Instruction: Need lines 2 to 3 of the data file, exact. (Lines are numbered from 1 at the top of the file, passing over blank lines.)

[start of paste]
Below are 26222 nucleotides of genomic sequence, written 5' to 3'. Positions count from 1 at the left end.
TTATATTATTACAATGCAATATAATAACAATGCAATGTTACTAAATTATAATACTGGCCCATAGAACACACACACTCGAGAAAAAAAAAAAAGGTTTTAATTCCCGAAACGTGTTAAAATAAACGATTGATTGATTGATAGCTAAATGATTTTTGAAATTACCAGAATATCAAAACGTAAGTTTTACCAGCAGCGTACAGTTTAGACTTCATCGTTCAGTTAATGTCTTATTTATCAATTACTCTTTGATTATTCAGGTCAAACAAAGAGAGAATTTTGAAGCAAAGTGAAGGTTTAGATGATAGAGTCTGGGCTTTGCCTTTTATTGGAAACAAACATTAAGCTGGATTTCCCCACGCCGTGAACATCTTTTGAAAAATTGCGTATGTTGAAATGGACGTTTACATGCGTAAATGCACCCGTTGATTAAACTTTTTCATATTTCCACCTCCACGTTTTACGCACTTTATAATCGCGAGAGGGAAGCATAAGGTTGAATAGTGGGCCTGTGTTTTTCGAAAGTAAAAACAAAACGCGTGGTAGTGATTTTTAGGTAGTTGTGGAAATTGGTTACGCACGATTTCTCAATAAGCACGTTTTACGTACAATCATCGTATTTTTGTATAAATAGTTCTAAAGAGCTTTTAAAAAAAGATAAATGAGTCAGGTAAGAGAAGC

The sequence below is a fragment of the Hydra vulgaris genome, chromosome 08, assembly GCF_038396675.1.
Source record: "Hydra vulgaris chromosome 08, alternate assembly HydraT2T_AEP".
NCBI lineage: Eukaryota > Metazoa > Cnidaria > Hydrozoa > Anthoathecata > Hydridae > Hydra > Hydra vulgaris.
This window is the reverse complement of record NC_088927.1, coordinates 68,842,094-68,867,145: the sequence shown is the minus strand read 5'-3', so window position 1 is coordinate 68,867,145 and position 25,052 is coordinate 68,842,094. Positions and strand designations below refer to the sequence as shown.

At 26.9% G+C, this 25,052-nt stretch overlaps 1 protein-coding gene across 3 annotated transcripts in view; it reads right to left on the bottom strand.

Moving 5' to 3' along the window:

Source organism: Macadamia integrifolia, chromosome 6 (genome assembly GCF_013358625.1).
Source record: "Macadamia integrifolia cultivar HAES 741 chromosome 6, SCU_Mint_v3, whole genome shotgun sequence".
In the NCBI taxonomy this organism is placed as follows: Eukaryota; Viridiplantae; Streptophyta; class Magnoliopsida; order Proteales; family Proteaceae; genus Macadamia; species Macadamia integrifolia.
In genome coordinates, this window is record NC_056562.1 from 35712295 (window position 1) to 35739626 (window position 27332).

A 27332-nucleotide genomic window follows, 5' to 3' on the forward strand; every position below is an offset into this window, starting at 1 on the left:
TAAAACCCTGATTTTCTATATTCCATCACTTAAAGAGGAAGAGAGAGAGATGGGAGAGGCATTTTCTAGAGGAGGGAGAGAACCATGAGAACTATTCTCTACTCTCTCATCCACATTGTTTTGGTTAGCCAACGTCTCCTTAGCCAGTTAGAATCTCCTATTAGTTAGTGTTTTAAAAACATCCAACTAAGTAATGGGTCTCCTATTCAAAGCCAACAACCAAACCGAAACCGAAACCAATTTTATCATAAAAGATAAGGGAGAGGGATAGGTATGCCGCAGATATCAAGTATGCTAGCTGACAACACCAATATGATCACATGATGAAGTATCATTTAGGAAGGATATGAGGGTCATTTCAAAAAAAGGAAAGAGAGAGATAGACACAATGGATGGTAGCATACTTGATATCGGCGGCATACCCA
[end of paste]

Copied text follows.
TTATATTATTACAATGCAATATAATAACAATGCAATGTTACTAAATTATAATACTGGCCCATAGAACACACACACTCGAGAAAAAAAAAAAAGGTTTTAATTCCCGAAACGTGTTAAAATAAACGATTGATTGATTGATAGCTAAATGATTTTTGAAATTACCAGAATATCAAAACGTAAGTTTTACCAGCAGCGTACAGTTTAGACTTCATCGTTCAGTTAATGTCTTATTTATCAATTACTCTTTGATTATTCAGGTCAAACAAAGAGAGAATTTTGAAGCAAAGTGAAGGTTTAGATGATAGAGTCTGGGCTTTGCCTTTTATTGGAAACAAACATTAAGCTGGATTTCCCCACGCCGTGAACATCTTTTGAAAAATTGCGTATGTTGAAATGGACGTTTACATGCGTAAATGCACCCGTTGATTAAACTTTTTCATATTTCCACCTCCACGTTTTACGCACTTTATAATCGCGAGAGGGAAGCATAAGGTTGAATAGTGGGCCTGTGTTTTTCGAAAGTAAAAACAAAACGCGTGGTAGTGATTTTTAGGTAGTTGTGGAAATTGGTTACGCACGATTTCTCAATAAGCACGTTTTACGTACAATCATCGTATTTTTGTATAAATAGTTCTAAAGAGCTTTTAAAAAAAGATAAATGAGTCAGGTAAGAGAAGC

The sequence below is a fragment of the Hydra vulgaris genome, chromosome 08, assembly GCF_038396675.1.